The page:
Our industrial system of agriculture has one fundamental goal: to produce and distribute food at minimal cost to the consumer. By cost, I mean cost in both time and money, and minimizing these costs leads to the twin defining characteristics of most American food: cheapness (in quality as in currency) and convenience. So what happens when the organic standards are married to this principle of minimal cost?

In the part of North Carolina where I live there is, or was until recently, a local chain of grocery stores that sells primarily organic food. In the mid-1990s, this chain was bought out by a national chain, Whole Foods, and what has happened to it since is instructive. Wellspring Grocery, as the local chain was known, had three stores at its peak, all within a half-hour’s drive of its original location. As a local retailer, selling locally grown food was an important part of its mission. The high walls of the produce aisle were adorned with poster-sized photographs of the farmers who supplied the fruits and vegetables, making it seem a once-removed farmers market. The purpose was marketing, of course, but the photographs were visible proof of the truth behind the marketing.

Since the corporate takeover, those photographs —  and the truth behind them —  have gradually disappeared. One local farmer who would not wish to be named, after supplying Wellspring with seasonal tomatoes for years and being one of their literal poster boys, was recently told that his prices, which had not risen significantly over the years, were now too high, and that he would have to lower them to compete with organic producers out of state. He refused, on the grounds that at the prices they offered he could not both farm responsibly and turn a profit. The grocery severed the tie and now sells tomatoes from Florida and California; the farmer spends more Saturdays at the local outdoor market to make up the difference in income. The desire for local food lost out to the demands of bigness. Whole Foods’ mission is still to sell organic food, but (apparently) the cheapest organic food possible — and, as a quick walk down the aisles of one of its stores will confirm, in the most convenient form possible; literal whole foods are scarcer than processed and packaged foods, and growing more so. The company’s website summarizes these principles as “exceptional value” for the consumer, but this is marketing talk. Organic has merely supplemented, and not replaced, the principles of cheapness and convenience that defines industrial agriculture. [4]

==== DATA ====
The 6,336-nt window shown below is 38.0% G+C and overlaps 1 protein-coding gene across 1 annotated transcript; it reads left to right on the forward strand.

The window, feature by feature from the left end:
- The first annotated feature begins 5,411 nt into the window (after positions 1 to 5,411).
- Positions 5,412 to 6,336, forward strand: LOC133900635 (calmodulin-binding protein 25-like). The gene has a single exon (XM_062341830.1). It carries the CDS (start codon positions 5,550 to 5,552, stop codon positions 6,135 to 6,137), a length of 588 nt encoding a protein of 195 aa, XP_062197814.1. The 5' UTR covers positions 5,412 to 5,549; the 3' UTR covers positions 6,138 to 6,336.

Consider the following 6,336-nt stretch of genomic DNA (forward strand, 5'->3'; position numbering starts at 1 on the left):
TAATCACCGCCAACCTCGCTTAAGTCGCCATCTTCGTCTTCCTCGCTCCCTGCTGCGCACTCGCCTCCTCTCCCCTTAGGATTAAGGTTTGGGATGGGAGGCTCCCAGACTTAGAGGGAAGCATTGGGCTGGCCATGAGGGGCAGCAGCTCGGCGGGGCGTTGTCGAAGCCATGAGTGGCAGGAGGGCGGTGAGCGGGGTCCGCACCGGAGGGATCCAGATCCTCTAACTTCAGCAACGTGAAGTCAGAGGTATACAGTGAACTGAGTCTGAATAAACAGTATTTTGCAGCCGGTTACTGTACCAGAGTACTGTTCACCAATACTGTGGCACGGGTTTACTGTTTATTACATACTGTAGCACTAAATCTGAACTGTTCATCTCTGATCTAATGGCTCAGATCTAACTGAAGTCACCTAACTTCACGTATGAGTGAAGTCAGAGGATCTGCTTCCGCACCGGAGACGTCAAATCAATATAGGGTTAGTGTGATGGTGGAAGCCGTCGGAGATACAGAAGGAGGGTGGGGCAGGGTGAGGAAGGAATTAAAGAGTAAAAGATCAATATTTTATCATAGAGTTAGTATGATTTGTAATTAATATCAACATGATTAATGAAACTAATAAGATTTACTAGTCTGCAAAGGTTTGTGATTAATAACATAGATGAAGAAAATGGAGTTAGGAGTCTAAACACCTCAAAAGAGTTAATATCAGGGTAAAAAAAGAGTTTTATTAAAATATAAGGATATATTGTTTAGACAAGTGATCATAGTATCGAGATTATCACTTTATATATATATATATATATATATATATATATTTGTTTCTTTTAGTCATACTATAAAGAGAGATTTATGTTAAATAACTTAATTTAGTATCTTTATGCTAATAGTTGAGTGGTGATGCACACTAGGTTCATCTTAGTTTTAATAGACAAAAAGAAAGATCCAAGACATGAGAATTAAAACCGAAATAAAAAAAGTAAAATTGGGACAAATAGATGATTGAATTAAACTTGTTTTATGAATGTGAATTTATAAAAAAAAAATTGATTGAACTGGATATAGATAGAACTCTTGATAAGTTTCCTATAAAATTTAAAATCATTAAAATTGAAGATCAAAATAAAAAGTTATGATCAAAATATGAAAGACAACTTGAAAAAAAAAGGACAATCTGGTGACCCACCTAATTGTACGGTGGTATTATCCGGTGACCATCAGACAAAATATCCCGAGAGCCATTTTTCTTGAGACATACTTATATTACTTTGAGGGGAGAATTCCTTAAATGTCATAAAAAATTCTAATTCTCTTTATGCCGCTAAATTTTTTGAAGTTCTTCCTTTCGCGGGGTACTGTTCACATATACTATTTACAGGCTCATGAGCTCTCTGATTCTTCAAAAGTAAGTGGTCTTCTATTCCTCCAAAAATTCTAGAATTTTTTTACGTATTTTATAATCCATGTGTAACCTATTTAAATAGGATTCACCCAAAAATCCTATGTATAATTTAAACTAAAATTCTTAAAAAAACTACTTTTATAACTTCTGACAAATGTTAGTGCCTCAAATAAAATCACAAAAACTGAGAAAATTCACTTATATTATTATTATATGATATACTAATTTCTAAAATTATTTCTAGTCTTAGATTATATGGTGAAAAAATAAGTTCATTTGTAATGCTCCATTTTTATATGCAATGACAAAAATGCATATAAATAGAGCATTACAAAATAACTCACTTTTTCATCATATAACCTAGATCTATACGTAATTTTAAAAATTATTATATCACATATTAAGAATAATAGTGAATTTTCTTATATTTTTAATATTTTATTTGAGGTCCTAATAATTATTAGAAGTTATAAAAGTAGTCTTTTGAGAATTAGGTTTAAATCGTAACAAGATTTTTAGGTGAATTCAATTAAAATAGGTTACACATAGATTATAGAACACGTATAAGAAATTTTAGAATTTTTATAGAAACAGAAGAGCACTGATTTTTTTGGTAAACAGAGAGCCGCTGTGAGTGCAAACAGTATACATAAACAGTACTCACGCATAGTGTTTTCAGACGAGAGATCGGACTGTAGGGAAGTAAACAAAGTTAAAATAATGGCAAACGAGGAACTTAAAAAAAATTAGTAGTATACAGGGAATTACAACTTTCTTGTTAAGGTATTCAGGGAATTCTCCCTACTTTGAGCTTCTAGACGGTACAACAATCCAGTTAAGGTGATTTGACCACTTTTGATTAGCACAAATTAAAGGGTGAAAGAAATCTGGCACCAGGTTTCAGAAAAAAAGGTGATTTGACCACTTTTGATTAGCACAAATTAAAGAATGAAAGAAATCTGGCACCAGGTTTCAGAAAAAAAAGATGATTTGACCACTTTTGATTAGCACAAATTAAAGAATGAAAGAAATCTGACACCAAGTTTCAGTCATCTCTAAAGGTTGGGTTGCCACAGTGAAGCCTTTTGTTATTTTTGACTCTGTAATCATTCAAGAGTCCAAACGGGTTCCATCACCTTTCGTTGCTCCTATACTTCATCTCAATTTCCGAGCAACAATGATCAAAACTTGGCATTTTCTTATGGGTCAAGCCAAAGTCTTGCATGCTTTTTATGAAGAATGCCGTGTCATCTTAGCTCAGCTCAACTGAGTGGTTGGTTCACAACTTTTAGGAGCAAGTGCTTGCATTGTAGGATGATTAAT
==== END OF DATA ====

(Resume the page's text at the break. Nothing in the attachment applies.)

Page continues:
We might wonder, too, what organic really means in this context. But one has only to look at its marketing to know. Despite the usual overtures to “the environment” or “the planet,” most marketing of organic food hones in on what the typical American consumer really cares about: personal health. A 2000 poll found that only 26% of consumers saw the good of the environment as a reason to buy organically grown food; 38% cited flavor, and 66%, by far the largest number, claimed health — their own personal health, not the health of the farm, farm workers, livestock, farm community, or environment. [5] And even personal health seems to be defined more by fear of pesticides and the cancers they cause than by a belief that whole foods (literally) are the building blocks of health. Hence organic cheese puffs become possible: If there is nothing particularly healthy to them in a positive sense, at least they contain a minimum of dangerous pesticide residues.